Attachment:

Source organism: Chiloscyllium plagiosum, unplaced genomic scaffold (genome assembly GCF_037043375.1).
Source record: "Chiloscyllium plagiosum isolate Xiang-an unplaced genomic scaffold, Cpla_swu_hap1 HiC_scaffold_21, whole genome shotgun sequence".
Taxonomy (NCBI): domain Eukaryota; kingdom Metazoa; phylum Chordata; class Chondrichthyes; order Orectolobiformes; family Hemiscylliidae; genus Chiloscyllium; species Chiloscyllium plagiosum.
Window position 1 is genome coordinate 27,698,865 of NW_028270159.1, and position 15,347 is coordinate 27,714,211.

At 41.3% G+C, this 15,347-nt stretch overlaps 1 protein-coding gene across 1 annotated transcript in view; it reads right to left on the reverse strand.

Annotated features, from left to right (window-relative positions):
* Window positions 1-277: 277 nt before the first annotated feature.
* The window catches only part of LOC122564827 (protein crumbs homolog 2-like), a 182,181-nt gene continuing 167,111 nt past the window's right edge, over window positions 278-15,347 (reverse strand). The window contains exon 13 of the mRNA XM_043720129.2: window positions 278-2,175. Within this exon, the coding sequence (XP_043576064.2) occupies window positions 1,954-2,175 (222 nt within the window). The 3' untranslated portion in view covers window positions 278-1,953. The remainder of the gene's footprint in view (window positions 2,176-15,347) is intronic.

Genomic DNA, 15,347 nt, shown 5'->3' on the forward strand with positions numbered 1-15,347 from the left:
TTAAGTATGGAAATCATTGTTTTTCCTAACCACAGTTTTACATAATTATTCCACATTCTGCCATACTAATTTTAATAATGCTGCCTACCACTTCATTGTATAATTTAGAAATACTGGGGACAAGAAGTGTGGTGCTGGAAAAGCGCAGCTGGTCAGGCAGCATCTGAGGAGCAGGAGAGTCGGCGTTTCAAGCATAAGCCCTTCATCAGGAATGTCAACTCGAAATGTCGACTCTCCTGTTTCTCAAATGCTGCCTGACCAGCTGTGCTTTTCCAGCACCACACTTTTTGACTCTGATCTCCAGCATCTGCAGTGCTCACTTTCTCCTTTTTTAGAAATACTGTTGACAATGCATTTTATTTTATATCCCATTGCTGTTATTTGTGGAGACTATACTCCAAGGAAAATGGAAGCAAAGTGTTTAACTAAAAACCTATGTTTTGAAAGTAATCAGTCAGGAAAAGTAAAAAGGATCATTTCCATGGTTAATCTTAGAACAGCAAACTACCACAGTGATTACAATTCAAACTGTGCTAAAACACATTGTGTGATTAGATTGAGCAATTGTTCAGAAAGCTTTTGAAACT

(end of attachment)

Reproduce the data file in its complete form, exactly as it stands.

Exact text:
Source organism: Chiloscyllium plagiosum, unplaced genomic scaffold (genome assembly GCF_037043375.1).
Source record: "Chiloscyllium plagiosum isolate Xiang-an unplaced genomic scaffold, Cpla_swu_hap1 HiC_scaffold_21, whole genome shotgun sequence".
Taxonomy (NCBI): domain Eukaryota; kingdom Metazoa; phylum Chordata; class Chondrichthyes; order Orectolobiformes; family Hemiscylliidae; genus Chiloscyllium; species Chiloscyllium plagiosum.
Window position 1 is genome coordinate 27,698,865 of NW_028270159.1, and position 15,347 is coordinate 27,714,211.

At 41.3% G+C, this 15,347-nt stretch overlaps 1 protein-coding gene across 1 annotated transcript in view; it reads right to left on the reverse strand.

Annotated features, from left to right (window-relative positions):
* Window positions 1-277: 277 nt before the first annotated feature.
* The window catches only part of LOC122564827 (protein crumbs homolog 2-like), a 182,181-nt gene continuing 167,111 nt past the window's right edge, over window positions 278-15,347 (reverse strand). The window contains exon 13 of the mRNA XM_043720129.2: window positions 278-2,175. Within this exon, the coding sequence (XP_043576064.2) occupies window positions 1,954-2,175 (222 nt within the window). The 3' untranslated portion in view covers window positions 278-1,953. The remainder of the gene's footprint in view (window positions 2,176-15,347) is intronic.

Genomic DNA, 15,347 nt, shown 5'->3' on the forward strand with positions numbered 1-15,347 from the left:
TTAAGTATGGAAATCATTGTTTTTCCTAACCACAGTTTTACATAATTATTCCACATTCTGCCATACTAATTTTAATAATGCTGCCTACCACTTCATTGTATAATTTAGAAATACTGGGGACAAGAAGTGTGGTGCTGGAAAAGCGCAGCTGGTCAGGCAGCATCTGAGGAGCAGGAGAGTCGGCGTTTCAAGCATAAGCCCTTCATCAGGAATGTCAACTCGAAATGTCGACTCTCCTGTTTCTCAAATGCTGCCTGACCAGCTGTGCTTTTCCAGCACCACACTTTTTGACTCTGATCTCCAGCATCTGCAGTGCTCACTTTCTCCTTTTTTAGAAATACTGTTGACAATGCATTTTATTTTATATCCCATTGCTGTTATTTGTGGAGACTATACTCCAAGGAAAATGGAAGCAAAGTGTTTAACTAAAAACCTATGTTTTGAAAGTAATCAGTCAGGAAAAGTAAAAAGGATCATTTCCATGGTTAATCTTAGAACAGCAAACTACCACAGTGATTACAATTCAAACTGTGCTAAAACACATTGTGTGATTAGATTGAGCAATTGTTCAGAAAGCTTTTGAAACT